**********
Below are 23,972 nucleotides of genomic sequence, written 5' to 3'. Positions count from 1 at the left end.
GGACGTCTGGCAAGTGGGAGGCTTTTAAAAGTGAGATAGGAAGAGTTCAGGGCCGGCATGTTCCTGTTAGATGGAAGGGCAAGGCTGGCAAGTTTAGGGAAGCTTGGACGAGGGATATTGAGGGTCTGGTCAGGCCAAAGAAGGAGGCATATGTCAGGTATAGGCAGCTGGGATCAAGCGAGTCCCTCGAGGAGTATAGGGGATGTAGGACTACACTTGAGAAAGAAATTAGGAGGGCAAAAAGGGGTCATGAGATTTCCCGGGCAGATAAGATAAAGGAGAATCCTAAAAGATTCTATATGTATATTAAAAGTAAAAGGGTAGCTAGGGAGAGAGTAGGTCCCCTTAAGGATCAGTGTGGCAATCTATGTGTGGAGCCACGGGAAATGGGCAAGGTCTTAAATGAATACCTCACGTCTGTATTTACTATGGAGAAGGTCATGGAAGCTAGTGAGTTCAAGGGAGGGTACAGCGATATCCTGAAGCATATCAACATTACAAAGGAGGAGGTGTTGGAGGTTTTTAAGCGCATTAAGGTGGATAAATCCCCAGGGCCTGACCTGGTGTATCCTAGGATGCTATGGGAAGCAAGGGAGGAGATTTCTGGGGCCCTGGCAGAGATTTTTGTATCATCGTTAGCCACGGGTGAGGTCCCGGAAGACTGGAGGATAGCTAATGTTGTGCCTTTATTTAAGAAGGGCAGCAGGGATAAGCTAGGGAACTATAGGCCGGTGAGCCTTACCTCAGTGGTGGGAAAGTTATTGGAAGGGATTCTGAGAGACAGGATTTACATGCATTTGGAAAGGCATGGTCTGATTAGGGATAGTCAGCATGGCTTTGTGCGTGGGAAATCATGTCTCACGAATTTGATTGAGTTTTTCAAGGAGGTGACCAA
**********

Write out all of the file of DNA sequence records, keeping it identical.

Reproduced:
Below are 23,972 nucleotides of genomic sequence, written 5' to 3'. Positions count from 1 at the left end.
GGACGTCTGGCAAGTGGGAGGCTTTTAAAAGTGAGATAGGAAGAGTTCAGGGCCGGCATGTTCCTGTTAGATGGAAGGGCAAGGCTGGCAAGTTTAGGGAAGCTTGGACGAGGGATATTGAGGGTCTGGTCAGGCCAAAGAAGGAGGCATATGTCAGGTATAGGCAGCTGGGATCAAGCGAGTCCCTCGAGGAGTATAGGGGATGTAGGACTACACTTGAGAAAGAAATTAGGAGGGCAAAAAGGGGTCATGAGATTTCCCGGGCAGATAAGATAAAGGAGAATCCTAAAAGATTCTATATGTATATTAAAAGTAAAAGGGTAGCTAGGGAGAGAGTAGGTCCCCTTAAGGATCAGTGTGGCAATCTATGTGTGGAGCCACGGGAAATGGGCAAGGTCTTAAATGAATACCTCACGTCTGTATTTACTATGGAGAAGGTCATGGAAGCTAGTGAGTTCAAGGGAGGGTACAGCGATATCCTGAAGCATATCAACATTACAAAGGAGGAGGTGTTGGAGGTTTTTAAGCGCATTAAGGTGGATAAATCCCCAGGGCCTGACCTGGTGTATCCTAGGATGCTATGGGAAGCAAGGGAGGAGATTTCTGGGGCCCTGGCAGAGATTTTTGTATCATCGTTAGCCACGGGTGAGGTCCCGGAAGACTGGAGGATAGCTAATGTTGTGCCTTTATTTAAGAAGGGCAGCAGGGATAAGCTAGGGAACTATAGGCCGGTGAGCCTTACCTCAGTGGTGGGAAAGTTATTGGAAGGGATTCTGAGAGACAGGATTTACATGCATTTGGAAAGGCATGGTCTGATTAGGGATAGTCAGCATGGCTTTGTGCGTGGGAAATCATGTCTCACGAATTTGATTGAGTTTTTCAAGGAGGTGACCAA